Greg Norman has done what nobody else could do in my seven years on the PGA Tour: Get all the players to agree about something. Norman designed the new TPC at Sugarloaf, in Duluth, Ga., site of last week's BellSouth Classic, and the course was a unanimous hit. But that made me wonder: Why aren't all 25 of the Tournament Players Clubs—especially the 16 that are venues for regular Tour and Senior tour events—just as good?
All TPC courses are owned, operated or licensed by the Tour, and we should be proud of every one. That's not the case. Sugarloaf, Sawgrass in Ponte Vedra Beach, Fla., where we have the Players Championship, and Summerlin, site of the Las Vegas Invitational, are superior courses. The other seven that hold Tour events—Scottsdale ( Phoenix), Heron Bay ( Honda), the Woodlands (Houston), Las Colinas (Nelson), Avenel (Kemper), Southwind ( Memphis) and River Highlands ( Hartford)—could be much better. I don't have a problem with how they're designed, which is subjective. I'm talking about conditioning, a Tour player's No. 1 concern about any course. One would think that the Tour would make sure its courses are perfect when we play them. Too often, though, they're not.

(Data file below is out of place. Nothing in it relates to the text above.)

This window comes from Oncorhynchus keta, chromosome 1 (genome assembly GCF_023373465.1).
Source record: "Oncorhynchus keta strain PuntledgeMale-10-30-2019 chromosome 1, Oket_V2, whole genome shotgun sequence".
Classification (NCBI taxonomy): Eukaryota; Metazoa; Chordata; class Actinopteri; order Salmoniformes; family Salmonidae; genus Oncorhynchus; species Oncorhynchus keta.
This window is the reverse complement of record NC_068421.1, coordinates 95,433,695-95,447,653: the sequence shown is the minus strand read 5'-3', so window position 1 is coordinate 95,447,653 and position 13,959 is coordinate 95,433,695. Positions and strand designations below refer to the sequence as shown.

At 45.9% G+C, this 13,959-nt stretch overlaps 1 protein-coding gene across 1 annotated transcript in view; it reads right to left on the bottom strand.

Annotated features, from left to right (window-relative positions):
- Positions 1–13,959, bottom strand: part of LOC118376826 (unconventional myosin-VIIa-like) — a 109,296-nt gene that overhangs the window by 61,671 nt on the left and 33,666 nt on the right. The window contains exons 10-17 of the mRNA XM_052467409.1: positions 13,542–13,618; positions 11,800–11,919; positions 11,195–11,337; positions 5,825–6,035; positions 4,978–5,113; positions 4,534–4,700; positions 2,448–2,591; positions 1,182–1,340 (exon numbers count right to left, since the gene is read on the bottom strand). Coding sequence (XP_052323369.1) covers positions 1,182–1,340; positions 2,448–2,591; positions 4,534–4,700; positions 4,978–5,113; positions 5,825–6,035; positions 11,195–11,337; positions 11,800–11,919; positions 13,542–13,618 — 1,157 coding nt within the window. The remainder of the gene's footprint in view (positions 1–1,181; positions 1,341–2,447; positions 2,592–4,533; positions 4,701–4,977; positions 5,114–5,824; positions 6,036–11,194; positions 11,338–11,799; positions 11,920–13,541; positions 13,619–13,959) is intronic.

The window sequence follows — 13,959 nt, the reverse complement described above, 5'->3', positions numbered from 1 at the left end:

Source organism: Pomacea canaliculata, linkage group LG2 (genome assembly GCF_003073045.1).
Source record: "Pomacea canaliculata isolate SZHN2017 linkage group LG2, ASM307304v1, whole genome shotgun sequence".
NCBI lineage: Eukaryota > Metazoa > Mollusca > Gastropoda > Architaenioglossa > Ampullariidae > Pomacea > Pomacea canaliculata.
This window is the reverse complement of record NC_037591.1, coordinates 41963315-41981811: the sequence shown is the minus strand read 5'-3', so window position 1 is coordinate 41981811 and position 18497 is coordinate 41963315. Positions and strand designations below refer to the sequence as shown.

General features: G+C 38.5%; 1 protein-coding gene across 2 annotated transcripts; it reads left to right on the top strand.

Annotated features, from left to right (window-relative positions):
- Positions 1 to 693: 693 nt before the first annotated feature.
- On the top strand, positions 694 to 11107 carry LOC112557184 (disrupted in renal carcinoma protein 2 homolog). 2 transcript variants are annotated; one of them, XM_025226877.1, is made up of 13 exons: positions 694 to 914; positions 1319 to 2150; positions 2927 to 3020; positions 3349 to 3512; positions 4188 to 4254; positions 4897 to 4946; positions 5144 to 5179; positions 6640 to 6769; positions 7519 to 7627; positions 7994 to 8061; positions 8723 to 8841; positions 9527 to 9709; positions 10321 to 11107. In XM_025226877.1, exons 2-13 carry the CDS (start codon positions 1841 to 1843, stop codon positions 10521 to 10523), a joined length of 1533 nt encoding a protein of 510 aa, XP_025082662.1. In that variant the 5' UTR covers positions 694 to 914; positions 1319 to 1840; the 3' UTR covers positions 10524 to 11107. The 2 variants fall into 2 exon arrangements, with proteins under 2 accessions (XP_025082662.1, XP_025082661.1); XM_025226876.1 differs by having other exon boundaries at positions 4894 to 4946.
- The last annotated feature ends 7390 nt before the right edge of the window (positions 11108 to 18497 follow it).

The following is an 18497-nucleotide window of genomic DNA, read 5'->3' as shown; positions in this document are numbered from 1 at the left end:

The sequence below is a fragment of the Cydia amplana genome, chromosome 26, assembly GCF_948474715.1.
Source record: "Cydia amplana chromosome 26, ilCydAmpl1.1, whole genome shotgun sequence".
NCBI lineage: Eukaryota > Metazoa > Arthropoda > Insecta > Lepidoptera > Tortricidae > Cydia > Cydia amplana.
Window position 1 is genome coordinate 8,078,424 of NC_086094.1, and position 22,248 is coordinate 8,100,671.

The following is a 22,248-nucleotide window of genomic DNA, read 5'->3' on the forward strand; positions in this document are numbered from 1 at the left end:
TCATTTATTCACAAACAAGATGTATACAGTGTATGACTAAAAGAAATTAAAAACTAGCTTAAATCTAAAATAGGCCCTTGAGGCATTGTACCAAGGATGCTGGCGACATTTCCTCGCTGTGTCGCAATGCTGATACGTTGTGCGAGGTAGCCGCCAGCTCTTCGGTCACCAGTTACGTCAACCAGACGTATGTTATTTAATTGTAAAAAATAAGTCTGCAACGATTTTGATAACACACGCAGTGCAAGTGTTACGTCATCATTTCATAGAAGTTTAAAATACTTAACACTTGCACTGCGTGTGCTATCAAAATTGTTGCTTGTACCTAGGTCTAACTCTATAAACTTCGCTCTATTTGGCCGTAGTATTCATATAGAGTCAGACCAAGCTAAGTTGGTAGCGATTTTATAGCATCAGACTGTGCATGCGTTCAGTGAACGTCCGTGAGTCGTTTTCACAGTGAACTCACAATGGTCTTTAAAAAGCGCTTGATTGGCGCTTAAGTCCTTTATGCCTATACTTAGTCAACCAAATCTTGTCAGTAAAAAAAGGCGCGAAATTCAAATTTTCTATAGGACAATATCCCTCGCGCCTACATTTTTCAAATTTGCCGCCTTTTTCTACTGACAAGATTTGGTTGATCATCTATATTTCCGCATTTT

Earlier this month, at the Shell Houston Open, conditions at the TPC at the Woodlands were embarrassing. The greens had been recently rebuilt, so I could live with the bumpy putts, but the grass on the fairways was also sparse and the ground underneath was way too mushy. That was odd because a couple of courses right across the street were in perfect shape.
The greens at the TPC at Scottsdale always get chewed up during the tournament, which made what Steve Jones did there this year—shooting 26 under par—unbelievable. The good news for Phoenix is that the Tour pooh-bahs finally realized having bentgrass greens in a place where the temperature can hit 120� is a bad idea. The greens are being torn up and reseeded with bermuda, and the course will reopen in June.
I've heard all the excuses. At River Highlands, the funky New England weather is the culprit. The heat and humidity of Memphis are to blame at Southwind. Avenel was not the only local course to suffer through a freaky Washington, D.C., winter. I'll buy those reasons—once, but not year after year.
TPCs should be the best courses in their areas, for us and for the amateurs who play them 51 weeks a year. In Houston I heard one player say TPC stands for Totally Putrid Conditions. I laughed, but it's not funny. TPC should stand for Totally Perfect Conditions. It does at Sugarloaf, Sawgrass and Summerlin.